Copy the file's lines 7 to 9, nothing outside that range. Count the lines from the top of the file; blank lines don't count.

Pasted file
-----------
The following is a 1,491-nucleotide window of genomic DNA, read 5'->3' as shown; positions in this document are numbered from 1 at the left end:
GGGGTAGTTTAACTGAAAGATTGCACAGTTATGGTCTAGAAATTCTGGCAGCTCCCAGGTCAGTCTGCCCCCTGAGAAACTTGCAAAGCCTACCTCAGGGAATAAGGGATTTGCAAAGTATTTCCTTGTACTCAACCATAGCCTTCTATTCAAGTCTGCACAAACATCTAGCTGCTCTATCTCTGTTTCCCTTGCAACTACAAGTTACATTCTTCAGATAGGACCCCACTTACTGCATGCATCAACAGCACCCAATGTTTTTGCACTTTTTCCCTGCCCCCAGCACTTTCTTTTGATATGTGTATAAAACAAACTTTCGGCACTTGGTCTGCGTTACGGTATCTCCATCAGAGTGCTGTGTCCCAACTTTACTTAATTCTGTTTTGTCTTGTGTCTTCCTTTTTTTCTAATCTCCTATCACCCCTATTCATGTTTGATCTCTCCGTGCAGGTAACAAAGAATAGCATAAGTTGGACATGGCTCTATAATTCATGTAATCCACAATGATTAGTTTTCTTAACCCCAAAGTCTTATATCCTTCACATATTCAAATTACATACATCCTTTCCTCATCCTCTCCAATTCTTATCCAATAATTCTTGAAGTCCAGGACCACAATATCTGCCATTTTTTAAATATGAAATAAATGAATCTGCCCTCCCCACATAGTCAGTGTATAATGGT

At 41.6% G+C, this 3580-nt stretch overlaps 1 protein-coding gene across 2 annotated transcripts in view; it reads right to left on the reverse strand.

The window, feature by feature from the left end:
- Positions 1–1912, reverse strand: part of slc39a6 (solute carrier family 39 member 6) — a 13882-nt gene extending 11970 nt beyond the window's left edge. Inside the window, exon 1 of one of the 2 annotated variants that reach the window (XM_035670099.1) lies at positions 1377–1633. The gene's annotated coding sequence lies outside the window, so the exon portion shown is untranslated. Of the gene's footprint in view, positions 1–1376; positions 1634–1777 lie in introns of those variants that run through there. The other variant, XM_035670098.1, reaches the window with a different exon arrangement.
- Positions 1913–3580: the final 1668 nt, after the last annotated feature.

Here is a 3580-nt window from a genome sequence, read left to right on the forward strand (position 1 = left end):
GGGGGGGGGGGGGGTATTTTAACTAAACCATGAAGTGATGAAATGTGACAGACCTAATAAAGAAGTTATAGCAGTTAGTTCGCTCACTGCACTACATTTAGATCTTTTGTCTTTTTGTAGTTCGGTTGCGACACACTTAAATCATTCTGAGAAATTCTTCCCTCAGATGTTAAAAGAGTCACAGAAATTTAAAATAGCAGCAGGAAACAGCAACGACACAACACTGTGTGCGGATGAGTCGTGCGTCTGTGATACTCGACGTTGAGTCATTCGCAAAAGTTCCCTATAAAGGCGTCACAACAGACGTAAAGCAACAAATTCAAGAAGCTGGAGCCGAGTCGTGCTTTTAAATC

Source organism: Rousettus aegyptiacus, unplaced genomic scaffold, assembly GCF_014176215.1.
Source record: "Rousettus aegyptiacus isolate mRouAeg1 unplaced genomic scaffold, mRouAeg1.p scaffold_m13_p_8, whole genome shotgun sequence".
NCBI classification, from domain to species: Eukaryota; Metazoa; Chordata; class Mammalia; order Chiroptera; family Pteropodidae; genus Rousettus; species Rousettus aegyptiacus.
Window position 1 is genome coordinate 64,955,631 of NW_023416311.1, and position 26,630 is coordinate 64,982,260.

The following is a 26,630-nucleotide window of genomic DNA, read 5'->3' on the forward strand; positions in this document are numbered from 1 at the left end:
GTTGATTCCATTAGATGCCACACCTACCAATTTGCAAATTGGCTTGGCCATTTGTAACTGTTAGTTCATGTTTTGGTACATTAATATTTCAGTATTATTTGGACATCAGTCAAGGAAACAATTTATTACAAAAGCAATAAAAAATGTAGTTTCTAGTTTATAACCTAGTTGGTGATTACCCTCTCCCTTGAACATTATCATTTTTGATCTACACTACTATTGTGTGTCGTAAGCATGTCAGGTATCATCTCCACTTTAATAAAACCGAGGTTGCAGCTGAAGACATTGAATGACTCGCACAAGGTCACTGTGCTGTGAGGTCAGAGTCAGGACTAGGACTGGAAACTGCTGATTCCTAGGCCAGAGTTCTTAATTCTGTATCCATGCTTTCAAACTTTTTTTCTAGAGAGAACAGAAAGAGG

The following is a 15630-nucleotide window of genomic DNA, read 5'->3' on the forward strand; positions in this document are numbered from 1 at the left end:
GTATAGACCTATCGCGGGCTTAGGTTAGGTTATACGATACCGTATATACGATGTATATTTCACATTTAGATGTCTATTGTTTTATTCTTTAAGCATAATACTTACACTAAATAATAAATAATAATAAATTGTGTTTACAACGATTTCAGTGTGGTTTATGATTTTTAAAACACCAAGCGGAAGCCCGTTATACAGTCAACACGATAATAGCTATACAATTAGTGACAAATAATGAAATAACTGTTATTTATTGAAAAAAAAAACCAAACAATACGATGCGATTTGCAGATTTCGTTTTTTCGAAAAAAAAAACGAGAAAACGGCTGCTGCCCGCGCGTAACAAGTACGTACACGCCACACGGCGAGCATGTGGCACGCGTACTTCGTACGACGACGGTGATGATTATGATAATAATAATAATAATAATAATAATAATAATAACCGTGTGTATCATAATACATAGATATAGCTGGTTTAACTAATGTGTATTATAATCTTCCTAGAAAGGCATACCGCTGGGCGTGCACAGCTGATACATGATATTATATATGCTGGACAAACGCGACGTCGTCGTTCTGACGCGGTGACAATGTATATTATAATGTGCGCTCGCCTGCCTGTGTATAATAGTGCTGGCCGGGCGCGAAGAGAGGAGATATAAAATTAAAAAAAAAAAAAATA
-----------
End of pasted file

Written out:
Here is a 3580-nt window from a genome sequence, read left to right on the forward strand (position 1 = left end):
GGGGGGGGGGGGGGTATTTTAACTAAACCATGAAGTGATGAAATGTGACAGACCTAATAAAGAAGTTATAGCAGTTAGTTCGCTCACTGCACTACATTTAGATCTTTTGTCTTTTTGTAGTTCGGTTGCGACACACTTAAATCATTCTGAGAAATTCTTCCCTCAGATGTTAAAAGAGTCACAGAAATTTAAAATAGCAGCAGGAAACAGCAACGACACAACACTGTGTGCGGATGAGTCGTGCGTCTGTGATACTCGACGTTGAGTCATTCGCAAAAGTTCCCTATAAAGGCGTCACAACAGACGTAAAGCAACAAATTCAAGAAGCTGGAGCCGAGTCGTGCTTTTAAATC

Source organism: Rousettus aegyptiacus, unplaced genomic scaffold, assembly GCF_014176215.1.